You hear the crazy post-Katrina talk about people who say New Orleans should go back to being the swamp it’s inclined to be. It’s probable that none of them have ever been to the Crescent City, because it’s a criminal thing to say once you’ve been there. If Venice is worth preserving despite going underwater every year, a 100-year flood is a centennial inconvenience by comparison.
If there’s one word (there isn’t) that can be used to describe New Orleans, it’s ‘authentic’, and it just doesn’t get more authentic in the city by the bayou.
You certainly get this feeling being in the French Quarter, despite it being run over by tourists. There literally is nothing else in the country that looks like it, sounds like it, or feels like it, and probably in the world for that matter.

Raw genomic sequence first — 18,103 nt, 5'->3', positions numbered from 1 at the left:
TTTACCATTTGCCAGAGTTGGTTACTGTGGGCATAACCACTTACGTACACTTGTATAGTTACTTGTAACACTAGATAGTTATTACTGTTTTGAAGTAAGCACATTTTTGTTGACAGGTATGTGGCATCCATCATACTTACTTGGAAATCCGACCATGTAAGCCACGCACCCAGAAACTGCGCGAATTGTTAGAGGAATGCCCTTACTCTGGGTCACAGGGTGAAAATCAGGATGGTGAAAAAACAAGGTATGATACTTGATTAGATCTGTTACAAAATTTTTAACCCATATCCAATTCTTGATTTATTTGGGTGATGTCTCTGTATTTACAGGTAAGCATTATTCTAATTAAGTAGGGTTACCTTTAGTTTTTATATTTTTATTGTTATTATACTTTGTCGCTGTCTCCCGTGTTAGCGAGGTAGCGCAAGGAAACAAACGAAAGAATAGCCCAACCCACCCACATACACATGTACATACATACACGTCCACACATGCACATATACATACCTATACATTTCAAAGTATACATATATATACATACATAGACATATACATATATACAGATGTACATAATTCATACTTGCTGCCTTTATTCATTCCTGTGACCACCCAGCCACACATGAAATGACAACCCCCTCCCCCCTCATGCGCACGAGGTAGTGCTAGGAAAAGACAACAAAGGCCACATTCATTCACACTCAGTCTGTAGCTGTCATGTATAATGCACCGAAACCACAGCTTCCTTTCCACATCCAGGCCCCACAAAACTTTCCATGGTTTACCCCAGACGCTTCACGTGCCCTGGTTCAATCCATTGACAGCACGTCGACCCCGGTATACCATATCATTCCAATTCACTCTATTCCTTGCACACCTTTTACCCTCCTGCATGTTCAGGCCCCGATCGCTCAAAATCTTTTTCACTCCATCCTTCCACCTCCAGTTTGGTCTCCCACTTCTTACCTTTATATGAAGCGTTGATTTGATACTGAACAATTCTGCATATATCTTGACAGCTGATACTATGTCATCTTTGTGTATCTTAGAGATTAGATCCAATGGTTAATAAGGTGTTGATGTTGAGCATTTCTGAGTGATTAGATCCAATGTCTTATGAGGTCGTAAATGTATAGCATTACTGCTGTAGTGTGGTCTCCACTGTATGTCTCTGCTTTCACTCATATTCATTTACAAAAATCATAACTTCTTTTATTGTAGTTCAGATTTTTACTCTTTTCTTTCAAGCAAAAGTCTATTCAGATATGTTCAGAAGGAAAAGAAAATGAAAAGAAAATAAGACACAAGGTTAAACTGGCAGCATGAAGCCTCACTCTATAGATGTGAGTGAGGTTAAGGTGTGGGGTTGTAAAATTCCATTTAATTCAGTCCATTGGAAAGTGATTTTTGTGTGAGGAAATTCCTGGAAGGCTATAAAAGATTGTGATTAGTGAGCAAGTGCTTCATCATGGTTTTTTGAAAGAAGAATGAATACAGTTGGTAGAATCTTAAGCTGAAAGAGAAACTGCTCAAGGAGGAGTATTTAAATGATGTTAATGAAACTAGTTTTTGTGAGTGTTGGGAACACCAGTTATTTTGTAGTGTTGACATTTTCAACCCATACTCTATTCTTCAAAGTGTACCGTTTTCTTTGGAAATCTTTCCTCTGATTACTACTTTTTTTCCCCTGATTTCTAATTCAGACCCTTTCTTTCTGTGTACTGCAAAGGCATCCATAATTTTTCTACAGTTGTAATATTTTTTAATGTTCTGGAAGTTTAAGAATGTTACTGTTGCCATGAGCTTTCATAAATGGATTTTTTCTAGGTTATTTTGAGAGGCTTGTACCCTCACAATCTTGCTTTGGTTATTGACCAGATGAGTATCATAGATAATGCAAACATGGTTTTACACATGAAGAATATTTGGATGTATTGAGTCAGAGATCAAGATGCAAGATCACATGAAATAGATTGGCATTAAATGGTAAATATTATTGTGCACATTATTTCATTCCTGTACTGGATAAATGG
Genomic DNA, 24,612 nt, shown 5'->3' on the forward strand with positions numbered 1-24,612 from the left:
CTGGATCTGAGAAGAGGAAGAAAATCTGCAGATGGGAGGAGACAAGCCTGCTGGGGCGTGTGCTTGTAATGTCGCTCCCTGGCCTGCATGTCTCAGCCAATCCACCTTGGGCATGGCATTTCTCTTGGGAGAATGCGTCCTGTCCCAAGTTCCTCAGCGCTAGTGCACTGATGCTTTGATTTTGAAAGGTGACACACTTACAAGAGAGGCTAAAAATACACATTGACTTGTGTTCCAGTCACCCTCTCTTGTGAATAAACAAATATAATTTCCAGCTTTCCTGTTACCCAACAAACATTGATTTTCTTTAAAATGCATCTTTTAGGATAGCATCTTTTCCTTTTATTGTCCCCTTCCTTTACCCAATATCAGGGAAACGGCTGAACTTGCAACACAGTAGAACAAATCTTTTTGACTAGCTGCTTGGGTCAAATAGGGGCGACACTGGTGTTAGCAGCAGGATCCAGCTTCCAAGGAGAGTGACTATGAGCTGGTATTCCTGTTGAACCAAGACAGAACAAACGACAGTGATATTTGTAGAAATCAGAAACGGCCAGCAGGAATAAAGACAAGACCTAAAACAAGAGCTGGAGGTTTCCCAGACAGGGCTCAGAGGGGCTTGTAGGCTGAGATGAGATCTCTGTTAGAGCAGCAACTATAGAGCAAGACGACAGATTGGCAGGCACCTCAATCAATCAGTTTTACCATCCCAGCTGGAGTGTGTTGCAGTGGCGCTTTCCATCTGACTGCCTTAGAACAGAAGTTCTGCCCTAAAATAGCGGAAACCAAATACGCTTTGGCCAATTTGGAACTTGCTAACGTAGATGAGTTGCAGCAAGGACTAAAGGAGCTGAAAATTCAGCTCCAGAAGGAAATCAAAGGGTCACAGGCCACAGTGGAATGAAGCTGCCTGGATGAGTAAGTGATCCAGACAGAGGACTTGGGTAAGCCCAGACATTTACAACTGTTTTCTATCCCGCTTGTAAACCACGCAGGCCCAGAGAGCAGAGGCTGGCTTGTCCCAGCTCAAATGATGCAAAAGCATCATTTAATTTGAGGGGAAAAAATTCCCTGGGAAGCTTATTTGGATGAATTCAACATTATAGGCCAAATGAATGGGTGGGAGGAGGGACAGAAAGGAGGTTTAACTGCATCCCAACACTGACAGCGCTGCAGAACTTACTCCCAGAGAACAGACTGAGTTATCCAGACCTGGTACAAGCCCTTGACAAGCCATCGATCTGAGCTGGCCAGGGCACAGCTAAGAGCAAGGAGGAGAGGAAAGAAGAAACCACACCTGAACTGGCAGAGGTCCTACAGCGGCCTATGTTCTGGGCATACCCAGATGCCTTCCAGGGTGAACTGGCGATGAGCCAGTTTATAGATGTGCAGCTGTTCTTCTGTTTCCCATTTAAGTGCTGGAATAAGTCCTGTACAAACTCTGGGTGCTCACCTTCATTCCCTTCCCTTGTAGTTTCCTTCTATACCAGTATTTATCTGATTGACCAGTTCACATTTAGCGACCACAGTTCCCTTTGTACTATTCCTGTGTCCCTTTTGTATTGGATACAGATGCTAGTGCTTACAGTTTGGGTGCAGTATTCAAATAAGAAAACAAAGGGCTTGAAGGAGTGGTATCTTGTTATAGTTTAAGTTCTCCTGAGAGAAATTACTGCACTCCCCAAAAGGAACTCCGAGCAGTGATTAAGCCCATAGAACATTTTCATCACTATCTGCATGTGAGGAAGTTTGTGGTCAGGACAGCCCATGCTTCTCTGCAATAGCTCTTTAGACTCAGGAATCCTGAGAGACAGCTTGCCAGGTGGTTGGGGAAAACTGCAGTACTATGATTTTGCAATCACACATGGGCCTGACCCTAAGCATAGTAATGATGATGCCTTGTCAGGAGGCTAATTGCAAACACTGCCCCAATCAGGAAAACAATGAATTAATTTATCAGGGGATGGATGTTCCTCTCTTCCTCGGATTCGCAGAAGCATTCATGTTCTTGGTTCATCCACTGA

You definitely get this feeling in Jacques-Imo’s Cafe in the Oak Street/Uptown/Garden District neighborhood. Among intricately decorated walls and columns, local artwork, unique light fixtures and vernacular hanging artifacts, you’ll be handed a menu that is distinctly ‘Nawlins’, from the best cornbread around to alligator cheesecake (it’s not a dessert) to dozens of different kinds of fish and seafood cooked a dozen different ways. It may not be the best in the world, or that affordable actually, but it’s New Orleans all the way, no doubt about it.